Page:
Growing up in the Greek Orthodox church, the liturgical cycle always brought rhythm to my life. “Feast days” on the calendar brought great joy and celebration. Days of great piety, increased prayer and restriction of food appeared in “fast days.” When there’s a fast, you know that a feast day is around the corner. Likewise, as feast days wind down you know fast days are ahead. Knowing what is coming, and that cycles change and resurface, is comforting.
Like the church calendar, life is cyclical. Days seem to cruise along “on a roll” with things going well, even amazingly well. Life is exciting, inspiration is present and things are “in the flow.”
Then, seemingly out of nowhere what worked before doesn’t seem to work anymore. Inspiration dries up. There’s a sense of drifting and there’s no clear picture of where life is going. What happened?
Unfortunately there is no calendar that shows us the date when flow will be reinstated. We may even begin to doubt it’s ever coming back. These times of “in between” are sometimes referred to as “transition.” They usually involve self-doubt, decreased motivation, lack of clarity and a sense of drifting.
Transition typically goes through the following cycle, as described in Stuck by Terry Walling:
1. Entry. Signs of entering transition include self-doubt, lack of focus and direction, diminished confidence, confusion and restlessness. You may feel like you live on Mars and there’s a heightened conflict with yourself and others. You may feel unable to move, stuck in quicksand with no clear direction on where to go next or even what is causing the feelings of confusion.
Your role: Stay open and awake and realize you are entering transition. Some of the best personal growth will come about through transition if you recognize and welcome it. Write down your questions in a journal or share them with a trusted friend who will help you endure the difficulty without helping you short circuit it. Trust that answers will unfold if you have the courage to ride the wave.
2. Evaluation. During this phase values and life convictions start to sift through. What do you believe? Who is your real self? Evaluate your life; are you living within your value system? What is working in your life? What’s not working? What is causing you conflict and stress, and why? What does your soul tell you it needs?
Your role: This is the proving ground and where the faint of heart turn back. Spend periods of mindfulness or quiet to reflect on what brought you to transition and where you feel you are yearning to go. Spend time developing a personal values statement and ask yourself if your life reflects alignment with your values. Sit with the discomfort, recognizing it is integral in order for breakthrough. Journaling or processing with a good coach can also help you through this phase.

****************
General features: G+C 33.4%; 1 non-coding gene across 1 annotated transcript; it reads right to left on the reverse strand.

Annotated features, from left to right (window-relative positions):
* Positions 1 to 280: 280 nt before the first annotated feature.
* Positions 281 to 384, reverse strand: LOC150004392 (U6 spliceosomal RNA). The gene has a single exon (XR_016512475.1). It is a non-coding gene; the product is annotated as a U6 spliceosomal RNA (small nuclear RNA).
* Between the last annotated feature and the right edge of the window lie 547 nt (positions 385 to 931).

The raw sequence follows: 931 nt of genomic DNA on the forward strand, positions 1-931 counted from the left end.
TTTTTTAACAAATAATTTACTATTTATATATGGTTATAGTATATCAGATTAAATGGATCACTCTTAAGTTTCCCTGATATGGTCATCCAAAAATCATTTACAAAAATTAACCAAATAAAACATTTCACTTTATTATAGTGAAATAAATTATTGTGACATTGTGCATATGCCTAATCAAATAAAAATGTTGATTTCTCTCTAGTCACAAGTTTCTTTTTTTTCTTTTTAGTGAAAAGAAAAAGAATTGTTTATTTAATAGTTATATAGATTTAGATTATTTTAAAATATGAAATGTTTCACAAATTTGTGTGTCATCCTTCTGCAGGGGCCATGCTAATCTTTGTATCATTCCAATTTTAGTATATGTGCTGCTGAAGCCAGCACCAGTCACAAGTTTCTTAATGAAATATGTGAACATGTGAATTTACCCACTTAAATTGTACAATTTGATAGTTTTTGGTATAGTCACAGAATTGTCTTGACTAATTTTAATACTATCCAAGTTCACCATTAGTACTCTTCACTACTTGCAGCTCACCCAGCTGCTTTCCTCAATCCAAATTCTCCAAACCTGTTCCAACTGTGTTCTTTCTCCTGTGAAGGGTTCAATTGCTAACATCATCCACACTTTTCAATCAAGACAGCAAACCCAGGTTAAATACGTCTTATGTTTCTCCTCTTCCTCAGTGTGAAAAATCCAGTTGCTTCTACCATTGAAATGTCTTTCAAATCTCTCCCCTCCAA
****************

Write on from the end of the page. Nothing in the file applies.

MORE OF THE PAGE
3. Alignment . After this reflection something that must be given up usually rises to the top. It may be something in your character, a habit, a relationship, a job, a lifestyle, a spiritual paradigm or other things large or small. Acceptance of this need for change can be frightening, but it is critical in order to gain something more authentic and meaningful in the future. Recognition brings up other challenges such as self acceptance, fear of change, shame or guilt from past mistakes, or the ego’s denial of what you’ve uncovered.
Your role: You are at a pivotal juncture. Will you have the courage to face what you’ve uncovered or will you bury it in numbing activities or denial? Instead, can you embrace the beauty of uncovering new insights and self awareness? Can you trust that changing your life in a meaningful way will result in a new freedom and joy? Can you surrender to where life is calling you?
4. Direction. This phase produces breakthrough. It may be an “ah hah moment,” a chance meeting, something you hear in passing that hits you like it was meant for you to hear, a nugget you uncover in an unexpected way or even a dream. For some who are spiritual it may be a “supernatural natural” occurrence such that you believe you have divine direction. The transition doesn’t have an abrupt ending but the fog begins to lift.
Your role: Begin to make a game plan for next steps to apply what you’ve uncovered. Coming out of transition with the new information can be exhilarating, especially because the work in the middle of a transition will often have been painful and grueling. Be sure to make clear headed well thought out decisions and don’t respond spontaneously or emotionally. Enlist a trusted friend or skilled coach to help you think it through.
Transition isn’t a “one and done” process. Like the church calendar, it’s a process that is constantly repeating. Most of our lives will have a series of transitions. The big ones are:
“Awakening” in our 20s and 30s when we are restless and trying to decide “Who/what shall I be?”
The “Deciding Phase” in our 40s and 50s where we wonder if we are doing what we are here to do. “Am I following my purpose?”
In our late 50’s and beyond it’s the “Finishing Stage” where we reflect on our legacy. “Will my life matter when I am gone? With whom can I share my life wisdom and experience in order to enrich their lives and leave a lasting legacy?”
Within the big life transitions there are repeated smaller phases of transitions.
Since I learned about the transition cycle a few years ago, I recognize quickly when I’m entering transition. Instead of dreading it as I did in the past, I appreciate all that the process will bring. It can be difficult to endure at times, but I know that the fruits of the process are monumental, and that they will come every single time without fail. Embracing transition has changed my life.
If you are interested in exploring whether you’d like to hire me as a coach contact me: firstname.lastname@example.org